July 17, 2014. Princeton users have now access to the Maisaku database of the Mainichi company. The Mainichi Shinbun is one of the 3 major Japanese newspapers and Japan’s oldest daily newspaper. This database provides the following: Mainichi Shinbun (1872-); Weekly Economist (1989-; images in reduced size edition are available from 1989-1999); and The Mainichi (English) (2008-; interface is only in Japanese). One can also browse today’s news and breaking news.

Jul 17 2014

South China Morning Post

July 17, 2014. Princeton users have now full-text access to all issues of the South China Morning Post, a major English-language newspaper in Hong Kong from the very beginning of the 20th century (1903-1995; issues after 1995 are available in the regular newspaper databases, such as ProQuest Central, Factiva, LexisNexis, and Wiser’s News. Alternative titles used over the years include South China Morning Post & the Hongkong Telegraph and South China Sunday Post-Herald.

Mar 24 2014

Chinese Newspapers Collection (1832-1953)

Published by under Uncategorized

March 20, 2014. Princeton users now have access to this database, part of the ProQuest Historical Newspapers collection, which combines in one search a selection of English-language newspapers and periodicals produced in China. Major titles included are the North China Herald (1850-1941, also available as a separate database)) and the Chinese repository (1832-1851), but included are also large runs of the Chinese recorder (1868-1941) and the China weekly review (1923-1950), as well as some short runs of a handful of periodicals of mainly the Republican period: the Canton Times (1919-1920), China Critic (1939-1946), China Monthly Review (1950-1953), China Press (1925-1938), Millard’s China National Review (1919-1919), Millard’s Review of the Far East (1919-1921), Peking Daily News (1914-1917), Peking Gazette (1915-1917), Peking Leader (1918-1919), Shanghai Gazette (1919-1921), Shanghai Times (1914-1921), and Weekly Review (1922-1923).  Ads, social notices etc. are all separately indexed and searchable.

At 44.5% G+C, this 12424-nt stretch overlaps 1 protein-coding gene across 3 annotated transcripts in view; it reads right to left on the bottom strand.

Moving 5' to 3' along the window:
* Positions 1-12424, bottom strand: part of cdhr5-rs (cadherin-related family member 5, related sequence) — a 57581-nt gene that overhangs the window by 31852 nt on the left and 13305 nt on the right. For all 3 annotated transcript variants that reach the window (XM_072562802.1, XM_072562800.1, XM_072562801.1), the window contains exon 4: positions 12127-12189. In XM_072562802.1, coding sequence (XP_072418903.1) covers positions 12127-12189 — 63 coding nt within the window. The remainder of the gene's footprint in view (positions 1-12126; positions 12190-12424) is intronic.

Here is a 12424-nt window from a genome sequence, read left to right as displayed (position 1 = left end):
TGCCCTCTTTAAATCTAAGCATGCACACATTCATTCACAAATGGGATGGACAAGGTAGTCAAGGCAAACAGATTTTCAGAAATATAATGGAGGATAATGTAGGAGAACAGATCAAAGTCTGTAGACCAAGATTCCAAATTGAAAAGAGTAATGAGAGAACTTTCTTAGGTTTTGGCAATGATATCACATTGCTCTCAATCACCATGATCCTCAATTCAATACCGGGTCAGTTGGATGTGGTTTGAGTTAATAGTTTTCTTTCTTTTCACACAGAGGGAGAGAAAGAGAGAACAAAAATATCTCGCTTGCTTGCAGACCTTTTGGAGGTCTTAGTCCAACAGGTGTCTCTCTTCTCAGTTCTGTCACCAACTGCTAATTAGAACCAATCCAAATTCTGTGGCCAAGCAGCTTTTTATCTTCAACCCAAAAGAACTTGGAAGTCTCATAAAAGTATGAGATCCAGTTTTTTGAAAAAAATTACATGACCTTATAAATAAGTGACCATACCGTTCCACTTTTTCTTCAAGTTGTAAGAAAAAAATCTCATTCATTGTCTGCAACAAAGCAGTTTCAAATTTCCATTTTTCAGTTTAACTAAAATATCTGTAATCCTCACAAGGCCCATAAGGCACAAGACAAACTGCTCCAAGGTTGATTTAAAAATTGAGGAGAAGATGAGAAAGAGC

Mar 14 2014

Chinese Great Leap Forward and Great Famine database, 1958-62